Sunday, June 21, 2009
This is an extension of the ideas I was writing about in my previous blog about the concrete cameras. I used the same silicone mold, but only cast small parts of it in the medium of concrete. As I mentioned before, the process of seeing is what interests me, so I have gold-leafed what would be the glass lens in these pieces. I'm still exploring the contrast between precious and non-precious in the jewelry world, so concrete and gold leaf are perfect to express that.
Wednesday, June 10, 2009
Concrete Camera 1
This is a concept I have been thinking about for some time and am now beginning to resolve, having cast and finished the first two in the series. The concept is that "seeing" is the important part of the creative process; it's perception, not the objects or the media that we use to express our ideas. The central truths of the creative process are in the seeing, or to put it another way, in our points of view.
A concrete camera somehow gets closer to this truth. It has weight and presence. We want to pick it up to see if it works, if we can see through it to capture an image – but we can't. In the first camera (cast from a mold I made of a 1949 Leica, an archetype camera if there ever was one) even the lens is concrete. Nothing is functional, but it reminds us of the process of taking pictures, of seeing, of choosing a subject. My initial idea was to make a lot of these and leave them as artifacts at scenic locations in the countryside, like fossilized records of what we used to record things.
In the second camera I cast a lens in place. (I had earlier applied gold leaf to the back of the lens.) I like the fact that the clarity of the lens connects with the purity of the idea of seeing – and contrasts with the crudeness of the concrete – even though the light goes nowhere, never exposes film, never records anything.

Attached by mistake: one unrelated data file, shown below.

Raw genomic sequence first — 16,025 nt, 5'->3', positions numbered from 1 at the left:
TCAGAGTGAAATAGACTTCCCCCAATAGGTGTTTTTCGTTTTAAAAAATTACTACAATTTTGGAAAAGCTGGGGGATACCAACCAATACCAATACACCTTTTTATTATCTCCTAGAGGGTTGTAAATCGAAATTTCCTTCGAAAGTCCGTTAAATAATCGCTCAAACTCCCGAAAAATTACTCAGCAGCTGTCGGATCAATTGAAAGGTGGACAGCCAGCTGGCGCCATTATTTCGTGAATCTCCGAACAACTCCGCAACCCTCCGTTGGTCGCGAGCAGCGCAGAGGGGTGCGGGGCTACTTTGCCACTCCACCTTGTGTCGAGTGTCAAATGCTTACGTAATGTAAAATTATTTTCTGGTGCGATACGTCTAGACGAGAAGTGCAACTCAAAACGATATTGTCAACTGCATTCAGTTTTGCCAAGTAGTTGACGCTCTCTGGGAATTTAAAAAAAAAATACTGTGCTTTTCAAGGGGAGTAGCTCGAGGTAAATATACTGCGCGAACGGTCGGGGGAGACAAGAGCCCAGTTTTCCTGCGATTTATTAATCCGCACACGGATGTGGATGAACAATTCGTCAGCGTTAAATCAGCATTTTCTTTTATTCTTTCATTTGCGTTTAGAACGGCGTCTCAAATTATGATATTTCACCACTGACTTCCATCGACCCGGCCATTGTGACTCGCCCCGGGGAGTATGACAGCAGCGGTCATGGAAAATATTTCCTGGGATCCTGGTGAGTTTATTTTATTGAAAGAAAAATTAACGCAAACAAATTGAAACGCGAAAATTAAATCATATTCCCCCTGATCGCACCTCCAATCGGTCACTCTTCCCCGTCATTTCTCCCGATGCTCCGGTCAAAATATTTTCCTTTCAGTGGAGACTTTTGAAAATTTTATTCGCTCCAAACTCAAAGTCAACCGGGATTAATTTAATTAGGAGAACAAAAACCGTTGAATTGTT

Concrete Camera 2
I'm not sure where the series is going now. A local camera store was able to give me some old lenses that they didn't want, so I have been taking them apart for parts, so I have no shortage of those. I have also been making small concrete pins by casting into parts and corners of the mold.
The concrete mix in these pieces is half sand, half grey Portland cement with the usual additives like stone dust and fibres. The mold is a two-part silicone material that I have written about in other blog postings. The finish is an acrylic colour rubbed into the surface, then a flat clear acrylic spray as a sealer.
Tuesday, June 9, 2009
Last weekend in an Open Doors tour in my local town of Owen Sound, Ontario, Canada, I discovered what few people even know exists: the abandoned water filtration plant. It was built in 1910 of poured concrete and you can still see the wood grain on the boards that were used to form the graceful arch structure which makes up two 'rooms' each 160' X 80'. Water from the Sydenham River was let into the chambers where it was filtered through a two-foot depth of sand, then through a 12" pipe six miles to the small town. A crew of 400 took two years to build the filter system.
Every couple of months the sand had to be removed and washed, then put back in the rooms through round holes in the roof. The entire structure was buried in earth and grass grown on the top. Over 2,000,000 gallons of water a day was treated by the system.
The filtration system has been closed since the 1960's and due to vandalism is only open to the public on special occasions. You can still walk over the grass on top of the structure and peek in one locked gate by following a trail in the Inglis Falls Conservation area. Owen Sound and Shallow Lake were early centres for Portland cement production from the 1880's.